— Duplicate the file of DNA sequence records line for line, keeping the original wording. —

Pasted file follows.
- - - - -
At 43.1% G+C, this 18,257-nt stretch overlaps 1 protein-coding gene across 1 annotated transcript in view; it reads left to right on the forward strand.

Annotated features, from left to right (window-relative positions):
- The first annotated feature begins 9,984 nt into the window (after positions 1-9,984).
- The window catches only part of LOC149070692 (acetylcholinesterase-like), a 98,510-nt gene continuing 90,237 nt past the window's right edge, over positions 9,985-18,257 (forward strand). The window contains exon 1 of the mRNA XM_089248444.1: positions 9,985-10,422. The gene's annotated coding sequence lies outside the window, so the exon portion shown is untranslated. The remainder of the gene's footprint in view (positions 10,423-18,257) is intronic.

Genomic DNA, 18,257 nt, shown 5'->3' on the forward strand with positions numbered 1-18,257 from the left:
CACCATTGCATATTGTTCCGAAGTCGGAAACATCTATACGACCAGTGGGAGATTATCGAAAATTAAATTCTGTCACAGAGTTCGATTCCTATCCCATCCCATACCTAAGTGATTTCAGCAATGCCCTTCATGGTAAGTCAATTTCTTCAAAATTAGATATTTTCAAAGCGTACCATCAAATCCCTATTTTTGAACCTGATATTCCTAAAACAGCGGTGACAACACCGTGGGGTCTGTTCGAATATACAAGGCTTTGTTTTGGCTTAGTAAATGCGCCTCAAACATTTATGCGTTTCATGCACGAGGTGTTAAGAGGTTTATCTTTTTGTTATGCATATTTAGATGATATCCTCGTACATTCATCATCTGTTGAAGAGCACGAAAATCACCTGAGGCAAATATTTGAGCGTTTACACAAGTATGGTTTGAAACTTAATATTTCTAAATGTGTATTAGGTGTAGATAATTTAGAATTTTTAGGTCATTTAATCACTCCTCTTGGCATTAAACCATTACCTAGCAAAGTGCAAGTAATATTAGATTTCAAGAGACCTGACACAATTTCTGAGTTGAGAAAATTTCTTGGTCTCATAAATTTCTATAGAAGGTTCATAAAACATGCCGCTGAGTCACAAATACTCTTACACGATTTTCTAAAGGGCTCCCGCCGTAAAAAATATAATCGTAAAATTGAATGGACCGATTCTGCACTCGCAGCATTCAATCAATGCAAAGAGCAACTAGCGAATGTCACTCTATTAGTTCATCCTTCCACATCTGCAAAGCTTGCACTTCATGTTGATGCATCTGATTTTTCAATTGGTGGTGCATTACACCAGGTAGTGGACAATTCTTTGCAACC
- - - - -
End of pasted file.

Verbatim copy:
At 43.1% G+C, this 18,257-nt stretch overlaps 1 protein-coding gene across 1 annotated transcript in view; it reads left to right on the forward strand.

Annotated features, from left to right (window-relative positions):
- The first annotated feature begins 9,984 nt into the window (after positions 1-9,984).
- The window catches only part of LOC149070692 (acetylcholinesterase-like), a 98,510-nt gene continuing 90,237 nt past the window's right edge, over positions 9,985-18,257 (forward strand). The window contains exon 1 of the mRNA XM_089248444.1: positions 9,985-10,422. The gene's annotated coding sequence lies outside the window, so the exon portion shown is untranslated. The remainder of the gene's footprint in view (positions 10,423-18,257) is intronic.

Genomic DNA, 18,257 nt, shown 5'->3' on the forward strand with positions numbered 1-18,257 from the left:
CACCATTGCATATTGTTCCGAAGTCGGAAACATCTATACGACCAGTGGGAGATTATCGAAAATTAAATTCTGTCACAGAGTTCGATTCCTATCCCATCCCATACCTAAGTGATTTCAGCAATGCCCTTCATGGTAAGTCAATTTCTTCAAAATTAGATATTTTCAAAGCGTACCATCAAATCCCTATTTTTGAACCTGATATTCCTAAAACAGCGGTGACAACACCGTGGGGTCTGTTCGAATATACAAGGCTTTGTTTTGGCTTAGTAAATGCGCCTCAAACATTTATGCGTTTCATGCACGAGGTGTTAAGAGGTTTATCTTTTTGTTATGCATATTTAGATGATATCCTCGTACATTCATCATCTGTTGAAGAGCACGAAAATCACCTGAGGCAAATATTTGAGCGTTTACACAAGTATGGTTTGAAACTTAATATTTCTAAATGTGTATTAGGTGTAGATAATTTAGAATTTTTAGGTCATTTAATCACTCCTCTTGGCATTAAACCATTACCTAGCAAAGTGCAAGTAATATTAGATTTCAAGAGACCTGACACAATTTCTGAGTTGAGAAAATTTCTTGGTCTCATAAATTTCTATAGAAGGTTCATAAAACATGCCGCTGAGTCACAAATACTCTTACACGATTTTCTAAAGGGCTCCCGCCGTAAAAAATATAATCGTAAAATTGAATGGACCGATTCTGCACTCGCAGCATTCAATCAATGCAAAGAGCAACTAGCGAATGTCACTCTATTAGTTCATCCTTCCACATCTGCAAAGCTTGCACTTCATGTTGATGCATCTGATTTTTCAATTGGTGGTGCATTACACCAGGTAGTGGACAATTCTTTGCAACC